There are huge swathes of the Arctic where permafrost melt has started and methane emissions are rising. So far the impact of that s small but likely to increase. By how much?

    A study earlier this year looked at thawing permarost in controlled conditions over, if I recall, 12 years and measuring the gases produced. Their results suggest that by the second half of tis century emissions rom permafrost might be the equivalent of current US emssions. So even if we went to zero emssions, concentrations would keep climbing slowly from that source.

    So this is serious in terms of our ability to stabilise CO2 concentrations. But not the methane bomb some fear. More of a slow motion methane fizzer.

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  8. There and Back Again?

    To me, this sounds like you're saying our only hope of avoiding the 2C climate change limit is... Bilbo Baggins. :]

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  9. We know that at 400ppm, equilibrium sea level is 25m (75 ft) above current sea level, due to melting ice sheets.  I read that at 400ppm, in equilibrium the Alpine glaciers would still lose half their mass.  So, its not unreasonable to expect that at 400ppm, in equilibrium, the permafrost would vent half its carbon.  So, as there is a graph that indicates what equilibrium sea level pertains to what CO2 level, it would be useful to have a graph that indicates what equilibrium level of permafrost carbon vented pertains to what CO2 level.  With such information, the rest becomes a question for kinetics: how fast would this carbon be vented?

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  10. Yes, 2C is something of an arbitrary limit and I don't know why it's gained an almost mythical status; that under 2C is safe and over 2C is unsafe. The fact is that we are already seeing impacts from 1C. With more in the pipeline, it looks like we are already in the dangerous zone. James Hansen, et al (2013) suggest that 1C is the dangerous limit. This isn't a milestone, we're actually at the dangerous level now.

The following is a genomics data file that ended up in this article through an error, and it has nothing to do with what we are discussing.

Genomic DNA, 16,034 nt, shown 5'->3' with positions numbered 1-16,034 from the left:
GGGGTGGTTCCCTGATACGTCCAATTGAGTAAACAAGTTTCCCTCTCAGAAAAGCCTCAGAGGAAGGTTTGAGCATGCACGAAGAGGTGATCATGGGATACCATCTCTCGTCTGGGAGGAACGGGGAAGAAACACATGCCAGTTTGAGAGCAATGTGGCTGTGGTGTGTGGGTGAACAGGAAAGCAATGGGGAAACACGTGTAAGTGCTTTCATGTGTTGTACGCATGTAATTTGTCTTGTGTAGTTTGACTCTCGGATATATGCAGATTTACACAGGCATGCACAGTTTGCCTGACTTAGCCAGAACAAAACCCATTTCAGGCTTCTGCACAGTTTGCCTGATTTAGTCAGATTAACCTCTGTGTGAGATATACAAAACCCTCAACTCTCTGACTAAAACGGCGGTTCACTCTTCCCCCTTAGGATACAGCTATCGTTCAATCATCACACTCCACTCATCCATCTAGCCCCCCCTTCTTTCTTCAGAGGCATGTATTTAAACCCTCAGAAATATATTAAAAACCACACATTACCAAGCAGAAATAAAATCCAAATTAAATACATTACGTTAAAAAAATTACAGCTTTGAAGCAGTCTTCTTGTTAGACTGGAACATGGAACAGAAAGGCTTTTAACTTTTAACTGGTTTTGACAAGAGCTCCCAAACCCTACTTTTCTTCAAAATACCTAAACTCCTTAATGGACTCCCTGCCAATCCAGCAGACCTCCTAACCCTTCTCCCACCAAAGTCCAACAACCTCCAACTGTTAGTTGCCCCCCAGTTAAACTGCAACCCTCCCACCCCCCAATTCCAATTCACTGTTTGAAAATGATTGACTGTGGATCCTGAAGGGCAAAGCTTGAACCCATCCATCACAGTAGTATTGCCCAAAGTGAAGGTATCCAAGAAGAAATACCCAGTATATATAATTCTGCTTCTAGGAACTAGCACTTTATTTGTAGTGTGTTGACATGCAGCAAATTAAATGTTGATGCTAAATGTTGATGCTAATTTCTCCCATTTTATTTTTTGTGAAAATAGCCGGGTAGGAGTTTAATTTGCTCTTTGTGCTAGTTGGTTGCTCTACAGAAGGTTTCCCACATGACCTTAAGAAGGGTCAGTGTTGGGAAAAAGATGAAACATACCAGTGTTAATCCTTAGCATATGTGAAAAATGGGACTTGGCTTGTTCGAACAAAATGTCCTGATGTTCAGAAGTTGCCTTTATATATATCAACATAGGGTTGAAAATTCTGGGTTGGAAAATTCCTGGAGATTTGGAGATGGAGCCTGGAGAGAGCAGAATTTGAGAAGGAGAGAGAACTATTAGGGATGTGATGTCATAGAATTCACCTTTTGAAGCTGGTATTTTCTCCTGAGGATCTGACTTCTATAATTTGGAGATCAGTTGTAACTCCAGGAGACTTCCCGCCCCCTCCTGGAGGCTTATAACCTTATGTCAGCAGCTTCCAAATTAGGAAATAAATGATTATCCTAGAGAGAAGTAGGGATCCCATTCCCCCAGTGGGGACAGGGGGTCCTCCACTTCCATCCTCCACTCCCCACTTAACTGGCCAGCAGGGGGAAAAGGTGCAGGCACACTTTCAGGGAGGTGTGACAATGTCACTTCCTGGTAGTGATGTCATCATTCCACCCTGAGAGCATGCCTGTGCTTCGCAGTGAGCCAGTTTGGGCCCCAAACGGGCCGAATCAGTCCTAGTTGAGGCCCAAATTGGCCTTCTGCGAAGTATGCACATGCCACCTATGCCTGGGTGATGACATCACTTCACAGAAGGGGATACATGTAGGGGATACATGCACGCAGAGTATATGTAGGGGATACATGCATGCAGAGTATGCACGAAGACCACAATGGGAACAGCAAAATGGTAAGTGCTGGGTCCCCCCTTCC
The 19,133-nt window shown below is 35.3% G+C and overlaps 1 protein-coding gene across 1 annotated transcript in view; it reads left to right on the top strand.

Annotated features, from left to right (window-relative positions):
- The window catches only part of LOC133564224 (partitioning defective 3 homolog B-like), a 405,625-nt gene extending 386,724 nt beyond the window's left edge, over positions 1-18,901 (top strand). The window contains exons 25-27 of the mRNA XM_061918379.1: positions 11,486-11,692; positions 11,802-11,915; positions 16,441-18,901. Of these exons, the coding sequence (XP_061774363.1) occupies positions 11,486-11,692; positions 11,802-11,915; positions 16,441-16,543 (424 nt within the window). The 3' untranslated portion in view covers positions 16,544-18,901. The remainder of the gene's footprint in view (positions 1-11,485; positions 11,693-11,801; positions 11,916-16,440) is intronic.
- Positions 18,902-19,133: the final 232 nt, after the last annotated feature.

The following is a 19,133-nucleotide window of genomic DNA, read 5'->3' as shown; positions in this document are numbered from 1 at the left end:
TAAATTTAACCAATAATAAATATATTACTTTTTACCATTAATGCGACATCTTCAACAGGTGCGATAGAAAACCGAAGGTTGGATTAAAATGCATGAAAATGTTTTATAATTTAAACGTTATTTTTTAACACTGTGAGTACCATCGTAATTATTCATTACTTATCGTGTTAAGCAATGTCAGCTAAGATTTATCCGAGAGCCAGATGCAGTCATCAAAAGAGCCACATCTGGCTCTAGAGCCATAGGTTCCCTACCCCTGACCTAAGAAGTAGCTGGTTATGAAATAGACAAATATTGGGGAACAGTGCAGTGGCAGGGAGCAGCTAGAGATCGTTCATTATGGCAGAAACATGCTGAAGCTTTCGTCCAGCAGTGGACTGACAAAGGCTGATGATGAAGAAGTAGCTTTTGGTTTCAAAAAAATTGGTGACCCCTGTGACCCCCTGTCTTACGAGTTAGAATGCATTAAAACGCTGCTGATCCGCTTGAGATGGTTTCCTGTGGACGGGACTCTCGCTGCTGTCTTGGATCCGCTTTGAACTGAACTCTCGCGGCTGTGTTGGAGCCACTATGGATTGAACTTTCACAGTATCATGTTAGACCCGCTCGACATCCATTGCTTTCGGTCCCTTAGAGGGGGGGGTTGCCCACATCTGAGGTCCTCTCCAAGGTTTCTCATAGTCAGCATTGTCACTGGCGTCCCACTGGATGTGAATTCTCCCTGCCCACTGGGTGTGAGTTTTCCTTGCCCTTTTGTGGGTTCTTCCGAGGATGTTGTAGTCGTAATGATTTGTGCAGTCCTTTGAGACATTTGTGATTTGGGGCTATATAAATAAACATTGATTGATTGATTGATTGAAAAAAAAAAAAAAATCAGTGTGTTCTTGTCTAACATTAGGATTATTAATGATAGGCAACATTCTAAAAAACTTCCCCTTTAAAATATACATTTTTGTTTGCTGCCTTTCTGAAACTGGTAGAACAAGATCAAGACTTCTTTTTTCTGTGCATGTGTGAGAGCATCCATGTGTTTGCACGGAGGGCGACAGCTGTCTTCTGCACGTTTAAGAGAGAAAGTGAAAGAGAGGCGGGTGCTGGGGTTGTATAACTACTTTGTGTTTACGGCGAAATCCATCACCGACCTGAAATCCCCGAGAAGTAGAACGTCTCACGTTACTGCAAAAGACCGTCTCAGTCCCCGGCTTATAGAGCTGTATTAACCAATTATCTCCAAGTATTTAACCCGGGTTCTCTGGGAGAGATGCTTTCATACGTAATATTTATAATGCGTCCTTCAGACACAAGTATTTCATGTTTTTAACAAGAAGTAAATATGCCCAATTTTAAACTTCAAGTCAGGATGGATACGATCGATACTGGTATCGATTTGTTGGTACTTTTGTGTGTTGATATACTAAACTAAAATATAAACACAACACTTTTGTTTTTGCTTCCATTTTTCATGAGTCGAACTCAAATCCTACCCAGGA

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  11. 2c is an agreed target: how else do you propose to get an agreed target for the whole world? Ever heard of groupthink?

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  12. New York needs moving within the next 100 years if Hansen is right abotu sea level rise, is anyone actually planning for it?

    300ppm, means ~1-1.5C above pre-industrial, the range we are going to be in once this 2015 large EL-Nino returns the heat, remember 2015 is the 1997 equivalent, 2016 will the 1998 one. And that means eventual sea level rise of 6-9m, as we aren't getting down to 300ppm anytime in the next several 1000's of years.

    Also note that these models claiming to give us a carbon budget, not only don't include permafrost CO2 and methane releases (the ones that do, keep CO2 above 400ppm even if all CO2 emissions stopped in 2010), also don't include forest fires, or the CO2 releases when the earth warms and several aspects that reduce the CO2 fertilization effect.

    And if you take 1.5C as safe, the budget is already blown.

    Remember that ~1W of forcing is being masked by SO2 and if fossil fuel use cease that also comes back into play, and studies looking just at that, with total CO2 emission stopping find temperature rises ~1.5-2C by 2050 anyway.

    RCP 2.6 = 420-450ppm CO2 by 2100 and then on-going.

    Not sure what the CO2e is, but at present that is ~460-470ppm.

    420-450ppm is Miocene warm period levels last seen 15 million years, ago, world 4-6C hotter, sea levels 30-40m higher.

    You tend to get ~60-80% of that warming in 100 years.

    Remember 300ppm means 6-9m sea level rise!

    It seems the arguments about a carbon budegt are more about pretendign we carry on emitting carbon until they invent techologies to take it out the air, rather than rationalising the sitaution.

    Wonder what all these hat waves this year are doing for the carbon emissions from the biopshere in these areas?

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    Moderator Response:

    [JH] Excessive white space removed.